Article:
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Ex-tribal president pleads guilty to fund fraud

Posted: October 3, 2013 - 12:00am

ANCHORAGE — A former tribal president pleaded guilty Wednesday to misapplication of more than $100,000 in tribal funds, federal prosecutors said.

Lori “Sue” Clum, also known as “Sue Johnson,” pleaded guilty Wednesday to conversion and misapplication of funds involving the Native Village of Tatitlek. Prosecutors say the 45-year-old Anchorage woman fraudulently obtained the tribal fund money from April 2008 through April 2009.

Clum’s 48-year-old brother, James Edward Kramer of Valdez, pleaded guilty Wednesday to failing to file an income tax return that should have included some of the tribal money he received from his sister, according to prosecutors.

Clum and Kramer are rescheduled for a Jan. 6 sentencing, assistant U. S. Attorney Aunnie Steward said.

Clum was elected president of the Native Village of Tatitlek for a two-year term in October 2007, following the sudden death of longtime president Gary Kompkoff the previous year. In April 2008, a new president was selected, but Clum disputed the legality of the election and refused to step down as president, prosecutors said.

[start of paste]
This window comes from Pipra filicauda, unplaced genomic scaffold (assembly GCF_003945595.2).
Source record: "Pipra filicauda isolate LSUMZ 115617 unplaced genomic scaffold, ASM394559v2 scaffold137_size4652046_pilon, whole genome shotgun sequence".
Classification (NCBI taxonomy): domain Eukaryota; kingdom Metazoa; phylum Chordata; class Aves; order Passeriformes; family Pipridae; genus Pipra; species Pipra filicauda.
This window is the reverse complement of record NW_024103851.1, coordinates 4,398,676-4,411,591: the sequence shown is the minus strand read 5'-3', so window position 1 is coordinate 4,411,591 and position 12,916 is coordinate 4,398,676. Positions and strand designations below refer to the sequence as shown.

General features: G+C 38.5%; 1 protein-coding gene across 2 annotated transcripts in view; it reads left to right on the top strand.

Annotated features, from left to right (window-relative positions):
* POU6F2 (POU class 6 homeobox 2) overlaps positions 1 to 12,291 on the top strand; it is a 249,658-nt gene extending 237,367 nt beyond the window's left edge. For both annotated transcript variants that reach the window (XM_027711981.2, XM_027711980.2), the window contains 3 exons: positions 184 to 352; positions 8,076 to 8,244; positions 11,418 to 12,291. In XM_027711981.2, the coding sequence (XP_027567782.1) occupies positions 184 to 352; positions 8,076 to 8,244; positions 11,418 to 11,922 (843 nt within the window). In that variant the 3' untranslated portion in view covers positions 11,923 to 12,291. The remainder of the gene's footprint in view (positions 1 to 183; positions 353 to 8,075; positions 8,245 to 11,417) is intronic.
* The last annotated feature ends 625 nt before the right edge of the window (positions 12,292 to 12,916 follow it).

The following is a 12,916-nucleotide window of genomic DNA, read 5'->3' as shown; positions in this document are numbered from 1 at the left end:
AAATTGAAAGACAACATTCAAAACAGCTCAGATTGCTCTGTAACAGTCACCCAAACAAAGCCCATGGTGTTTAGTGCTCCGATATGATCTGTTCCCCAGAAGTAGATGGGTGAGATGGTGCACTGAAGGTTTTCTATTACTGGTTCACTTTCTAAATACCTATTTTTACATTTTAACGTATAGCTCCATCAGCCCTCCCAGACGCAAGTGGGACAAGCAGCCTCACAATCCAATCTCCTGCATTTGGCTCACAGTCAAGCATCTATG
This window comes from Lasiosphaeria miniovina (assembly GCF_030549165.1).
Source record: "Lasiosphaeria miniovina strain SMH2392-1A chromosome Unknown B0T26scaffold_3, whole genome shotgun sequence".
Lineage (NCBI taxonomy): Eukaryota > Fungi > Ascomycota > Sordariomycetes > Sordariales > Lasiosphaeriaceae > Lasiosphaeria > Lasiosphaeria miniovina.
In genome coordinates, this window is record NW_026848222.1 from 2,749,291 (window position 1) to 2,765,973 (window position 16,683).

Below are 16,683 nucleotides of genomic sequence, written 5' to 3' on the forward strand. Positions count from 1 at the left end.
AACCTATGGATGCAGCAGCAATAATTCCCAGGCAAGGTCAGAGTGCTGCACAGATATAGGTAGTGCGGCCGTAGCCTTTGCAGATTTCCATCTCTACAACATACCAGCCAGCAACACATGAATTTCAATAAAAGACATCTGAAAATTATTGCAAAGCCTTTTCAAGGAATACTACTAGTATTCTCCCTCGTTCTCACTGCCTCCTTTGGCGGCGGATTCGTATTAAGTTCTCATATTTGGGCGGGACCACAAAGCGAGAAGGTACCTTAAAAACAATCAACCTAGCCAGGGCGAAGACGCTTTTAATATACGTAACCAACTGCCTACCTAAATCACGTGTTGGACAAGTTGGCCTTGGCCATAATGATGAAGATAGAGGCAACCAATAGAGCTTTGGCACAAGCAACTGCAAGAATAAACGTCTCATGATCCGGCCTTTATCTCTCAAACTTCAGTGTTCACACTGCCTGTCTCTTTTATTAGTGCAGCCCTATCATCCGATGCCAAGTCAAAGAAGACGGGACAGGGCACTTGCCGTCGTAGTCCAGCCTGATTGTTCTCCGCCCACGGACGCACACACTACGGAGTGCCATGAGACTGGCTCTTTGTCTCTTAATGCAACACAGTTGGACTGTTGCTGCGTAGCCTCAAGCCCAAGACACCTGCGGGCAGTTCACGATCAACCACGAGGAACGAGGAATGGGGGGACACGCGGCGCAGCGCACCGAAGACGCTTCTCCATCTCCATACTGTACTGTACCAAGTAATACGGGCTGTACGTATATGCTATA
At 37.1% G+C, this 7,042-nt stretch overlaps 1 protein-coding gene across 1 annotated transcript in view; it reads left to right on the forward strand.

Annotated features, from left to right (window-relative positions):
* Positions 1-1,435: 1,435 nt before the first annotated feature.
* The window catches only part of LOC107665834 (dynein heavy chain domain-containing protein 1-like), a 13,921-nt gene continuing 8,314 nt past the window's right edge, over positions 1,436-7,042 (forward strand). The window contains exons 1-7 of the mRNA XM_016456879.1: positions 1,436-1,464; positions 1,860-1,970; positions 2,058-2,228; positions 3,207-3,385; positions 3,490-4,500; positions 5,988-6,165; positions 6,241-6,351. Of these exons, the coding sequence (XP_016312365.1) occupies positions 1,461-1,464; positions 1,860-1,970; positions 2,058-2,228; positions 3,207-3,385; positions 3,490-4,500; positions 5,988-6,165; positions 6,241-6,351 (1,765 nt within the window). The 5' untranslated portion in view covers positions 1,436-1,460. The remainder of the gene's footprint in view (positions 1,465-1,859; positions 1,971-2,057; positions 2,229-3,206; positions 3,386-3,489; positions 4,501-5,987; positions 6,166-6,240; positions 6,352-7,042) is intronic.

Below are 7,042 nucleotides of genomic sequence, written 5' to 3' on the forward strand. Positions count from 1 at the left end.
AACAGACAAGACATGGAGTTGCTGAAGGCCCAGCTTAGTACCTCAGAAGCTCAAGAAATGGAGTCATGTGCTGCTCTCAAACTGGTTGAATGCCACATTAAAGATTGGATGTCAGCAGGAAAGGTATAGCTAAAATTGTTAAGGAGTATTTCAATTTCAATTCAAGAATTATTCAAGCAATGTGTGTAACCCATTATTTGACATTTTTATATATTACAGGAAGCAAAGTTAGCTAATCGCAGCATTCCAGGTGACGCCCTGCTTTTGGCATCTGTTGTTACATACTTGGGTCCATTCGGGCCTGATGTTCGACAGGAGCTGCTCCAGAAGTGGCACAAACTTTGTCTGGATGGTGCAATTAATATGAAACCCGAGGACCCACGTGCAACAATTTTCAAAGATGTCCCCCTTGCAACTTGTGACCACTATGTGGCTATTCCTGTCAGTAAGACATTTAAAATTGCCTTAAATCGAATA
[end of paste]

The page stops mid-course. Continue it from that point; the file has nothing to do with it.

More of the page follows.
For the next year, according to prosecutors, Clum intentionally converted and misapplied tribal funds totaling about $112,000. Of $22,000 she withdrew in March 2009, she gave $20,000 to her brother, prosecutors said, adding that Kramer did not file tax returns in the years between 2008 and 2012.

Asked how Clum was able to access tribal funds when she no longer was president, Stewart said Clum “refused to acknowledge the new president and maintained control of the bank accounts.”

Clum, who is under house arrest and electronic monitoring, faces a maximum sentence of five years in prison and a $250,000 fine, according to Steward. Kramer faces one year in prison and $100,000 fine. He is out of custody under pretrial supervision until sentencing.

Michael Dieni, a federal public defender representing Clum, declined to comment other than to say more information will come out in further court pleadings.

“In spite of the plea, there’s two sides to this story,” Dieni said.

Kramer’s attorney, Michael Moberly, did not immediately respond to a request for comment Wednesday.

Tatitlek is an Alutiiq village of 100 people about 30 miles northwest of Cordova.

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